Another attribute is the reduction in muzzle pressure from using these faster powders. The 30BR (and probably the 30PPC as well) have expansion ratios that make some of these faster powders behave quite differently from what most would suspect. -Al

Pete Wass
08-28-2008, 11:52 PM
That so many people consider a 30 BR as a high recoiling rifle. Lots of us shoot larger cased 30's in 10 LB rifles with 2.25" forends free recoil all day long. Some of even shoot two of them all day long, without any adverse effects ; as far as we can tell! That considered, a 30 BR in a LV configuration shouldn't be a a big deal, especially if one puts a small Sorbathane pad on it. Heck, you'd never feel it go off, hardly!

caroby
08-28-2008, 11:55 PM
Robert, the caliber of the bore and bullet weight determine barrel twist..Most of the super slow twist barrels used today were direct results of trial and error testing NOT from a ballistics chart..Varget is a slow burning powder that requires a specific bore diameter to bullet weight ratio to work properly..
The 30BR has had every powder in the book tested for best fit..and when you hear H4198 or VV N130 is a good fit..then save money and bullets..you won't beat that combination...Your biggest challenge is going to be learning good consistant bench technique behind the 30BR..Buy a bunch of good custom 112-118 grain bullets and a lot of H-4198 and practice with windflags as often as possible..The great thing about a 30BR is one barrel will last 5 times longer than any 6mm ...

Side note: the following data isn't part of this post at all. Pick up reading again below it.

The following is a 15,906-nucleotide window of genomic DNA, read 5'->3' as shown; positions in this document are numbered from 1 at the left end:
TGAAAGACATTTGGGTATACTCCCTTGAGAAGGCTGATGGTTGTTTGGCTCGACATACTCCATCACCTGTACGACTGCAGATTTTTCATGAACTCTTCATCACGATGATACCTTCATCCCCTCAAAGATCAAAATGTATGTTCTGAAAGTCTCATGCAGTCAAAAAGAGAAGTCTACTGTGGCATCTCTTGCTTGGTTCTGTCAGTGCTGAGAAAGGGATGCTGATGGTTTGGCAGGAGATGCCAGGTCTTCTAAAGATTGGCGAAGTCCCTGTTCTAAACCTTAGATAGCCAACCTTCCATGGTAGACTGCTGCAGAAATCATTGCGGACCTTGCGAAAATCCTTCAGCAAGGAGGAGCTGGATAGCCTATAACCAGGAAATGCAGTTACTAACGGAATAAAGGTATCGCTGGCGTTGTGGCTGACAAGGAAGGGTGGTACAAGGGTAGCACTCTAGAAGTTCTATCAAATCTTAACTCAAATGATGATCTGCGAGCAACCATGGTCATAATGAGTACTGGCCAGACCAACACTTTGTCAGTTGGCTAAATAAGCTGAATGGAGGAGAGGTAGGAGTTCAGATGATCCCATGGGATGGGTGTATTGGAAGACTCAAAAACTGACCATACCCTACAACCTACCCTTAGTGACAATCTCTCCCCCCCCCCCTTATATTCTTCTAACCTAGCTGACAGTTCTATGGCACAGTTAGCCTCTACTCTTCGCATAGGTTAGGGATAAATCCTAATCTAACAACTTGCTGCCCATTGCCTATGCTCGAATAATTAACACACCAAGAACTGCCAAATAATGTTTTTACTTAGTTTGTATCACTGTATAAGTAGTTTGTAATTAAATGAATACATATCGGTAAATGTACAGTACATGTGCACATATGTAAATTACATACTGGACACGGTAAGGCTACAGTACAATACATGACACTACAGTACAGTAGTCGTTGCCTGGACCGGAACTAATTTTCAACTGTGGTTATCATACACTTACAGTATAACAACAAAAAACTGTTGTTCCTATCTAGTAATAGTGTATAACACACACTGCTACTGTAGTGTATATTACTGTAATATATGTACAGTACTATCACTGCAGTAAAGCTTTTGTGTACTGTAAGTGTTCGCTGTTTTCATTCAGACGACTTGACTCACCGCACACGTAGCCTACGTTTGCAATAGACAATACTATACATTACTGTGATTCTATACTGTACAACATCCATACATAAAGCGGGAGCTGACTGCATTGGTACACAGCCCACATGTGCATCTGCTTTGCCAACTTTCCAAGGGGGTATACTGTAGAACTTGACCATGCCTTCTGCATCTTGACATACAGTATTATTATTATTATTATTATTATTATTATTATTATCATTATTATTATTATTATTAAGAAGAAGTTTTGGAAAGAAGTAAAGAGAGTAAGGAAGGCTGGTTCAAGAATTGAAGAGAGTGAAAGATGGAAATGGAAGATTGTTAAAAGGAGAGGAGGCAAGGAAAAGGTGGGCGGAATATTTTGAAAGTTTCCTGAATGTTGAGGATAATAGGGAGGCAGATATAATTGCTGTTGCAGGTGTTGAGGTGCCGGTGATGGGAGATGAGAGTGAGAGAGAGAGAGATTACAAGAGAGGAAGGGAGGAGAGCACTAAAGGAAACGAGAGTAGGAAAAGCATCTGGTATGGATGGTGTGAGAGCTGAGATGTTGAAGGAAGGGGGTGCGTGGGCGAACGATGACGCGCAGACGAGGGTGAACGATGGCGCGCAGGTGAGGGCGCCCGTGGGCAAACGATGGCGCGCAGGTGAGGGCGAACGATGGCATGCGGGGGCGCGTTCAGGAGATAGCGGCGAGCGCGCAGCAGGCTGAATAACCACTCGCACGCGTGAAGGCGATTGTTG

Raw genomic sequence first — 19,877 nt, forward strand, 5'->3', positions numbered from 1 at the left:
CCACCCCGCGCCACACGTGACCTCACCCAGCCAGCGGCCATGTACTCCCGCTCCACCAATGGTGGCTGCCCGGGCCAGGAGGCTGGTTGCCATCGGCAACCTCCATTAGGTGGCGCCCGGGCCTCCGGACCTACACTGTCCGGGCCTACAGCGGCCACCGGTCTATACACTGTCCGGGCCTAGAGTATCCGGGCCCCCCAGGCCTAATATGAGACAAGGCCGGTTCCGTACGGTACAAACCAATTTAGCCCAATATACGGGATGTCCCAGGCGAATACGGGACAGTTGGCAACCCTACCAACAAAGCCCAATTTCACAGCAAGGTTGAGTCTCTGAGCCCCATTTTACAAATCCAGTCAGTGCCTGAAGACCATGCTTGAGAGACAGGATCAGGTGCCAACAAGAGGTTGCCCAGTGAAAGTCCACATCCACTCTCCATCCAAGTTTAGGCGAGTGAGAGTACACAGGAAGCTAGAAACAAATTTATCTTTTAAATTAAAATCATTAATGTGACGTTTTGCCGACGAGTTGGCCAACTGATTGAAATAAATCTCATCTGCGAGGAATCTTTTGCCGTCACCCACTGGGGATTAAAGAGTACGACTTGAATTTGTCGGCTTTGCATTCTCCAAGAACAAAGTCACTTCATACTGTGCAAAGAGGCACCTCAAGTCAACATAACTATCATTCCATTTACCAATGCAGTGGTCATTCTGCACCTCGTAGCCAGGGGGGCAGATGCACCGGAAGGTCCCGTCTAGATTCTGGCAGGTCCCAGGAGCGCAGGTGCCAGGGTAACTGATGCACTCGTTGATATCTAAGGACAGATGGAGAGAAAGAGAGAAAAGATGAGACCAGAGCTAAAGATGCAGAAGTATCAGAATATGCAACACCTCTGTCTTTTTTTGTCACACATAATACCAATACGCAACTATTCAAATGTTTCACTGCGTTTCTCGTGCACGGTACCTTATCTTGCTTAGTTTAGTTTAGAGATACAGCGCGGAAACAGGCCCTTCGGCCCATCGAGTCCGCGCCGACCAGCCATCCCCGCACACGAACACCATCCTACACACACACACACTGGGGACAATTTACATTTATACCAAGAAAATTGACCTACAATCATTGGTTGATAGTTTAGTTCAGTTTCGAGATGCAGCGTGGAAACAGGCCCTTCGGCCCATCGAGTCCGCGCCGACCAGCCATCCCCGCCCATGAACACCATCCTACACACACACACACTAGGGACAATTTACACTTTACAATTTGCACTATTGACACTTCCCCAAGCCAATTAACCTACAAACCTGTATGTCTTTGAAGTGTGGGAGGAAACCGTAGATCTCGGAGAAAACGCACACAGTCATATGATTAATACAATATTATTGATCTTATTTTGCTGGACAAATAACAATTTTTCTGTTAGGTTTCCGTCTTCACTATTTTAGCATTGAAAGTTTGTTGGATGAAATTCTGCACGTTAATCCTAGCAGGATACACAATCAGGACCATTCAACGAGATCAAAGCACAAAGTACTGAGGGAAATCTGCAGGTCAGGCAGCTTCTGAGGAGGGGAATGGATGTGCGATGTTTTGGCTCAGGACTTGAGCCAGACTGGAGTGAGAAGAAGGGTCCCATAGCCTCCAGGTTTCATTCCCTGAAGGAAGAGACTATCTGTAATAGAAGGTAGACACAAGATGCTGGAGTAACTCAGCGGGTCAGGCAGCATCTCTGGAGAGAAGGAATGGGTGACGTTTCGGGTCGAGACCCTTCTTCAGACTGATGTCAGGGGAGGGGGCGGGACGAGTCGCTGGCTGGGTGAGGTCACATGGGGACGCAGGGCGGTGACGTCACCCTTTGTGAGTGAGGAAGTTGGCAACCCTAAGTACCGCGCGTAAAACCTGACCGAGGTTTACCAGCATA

I have both 17 and 18 twist rifles, and both shoot equally well...When I beat the 6ppc's in a group match, I can't stop smiling for a week..:D:D


Robert......

I promise you that your getting EXCELLENT advice here!

You have chosen a WONDERFUL Benchrest cartridge....

My .02 worth of advice...
The rifle, yes build one that'll weigh 13.5 finished... But one that can be a 10.5 with just barrel/weight system swap.
Bolt face, get a .308 bolt face >>> That will "pick out" a .440 PPC rim<<< as well... ANY of the custom action makers can do this set-up with ease...

Barrel, If a cut barrel Krieger, Bartlein, Rock Creek, Brux... Then you'll get an exact twist rate............... Button rifled Hart, Shilen, PacNor, Broughton, etc ... It may be advisable to go the 17 twist so you know your OK "if" the barrel measures 17 1/2" or 18" twist rate finished.... The button barrels "can" slip in the twist rate a tad... Safe to go one inch faster in the twist rate...

Good news..... The .30 barrels of today are FREAK'N Awesome!!!! I'll bet you'll get a SHOOTER... The SHOOTERS are by far THE NORM!

Bullets.... These to SHOOT.........AMAZINGLY well! BIB'S and Cheeks are outstanding.

Powder............... H4198 <<<< Ohhhhh Yesssss.!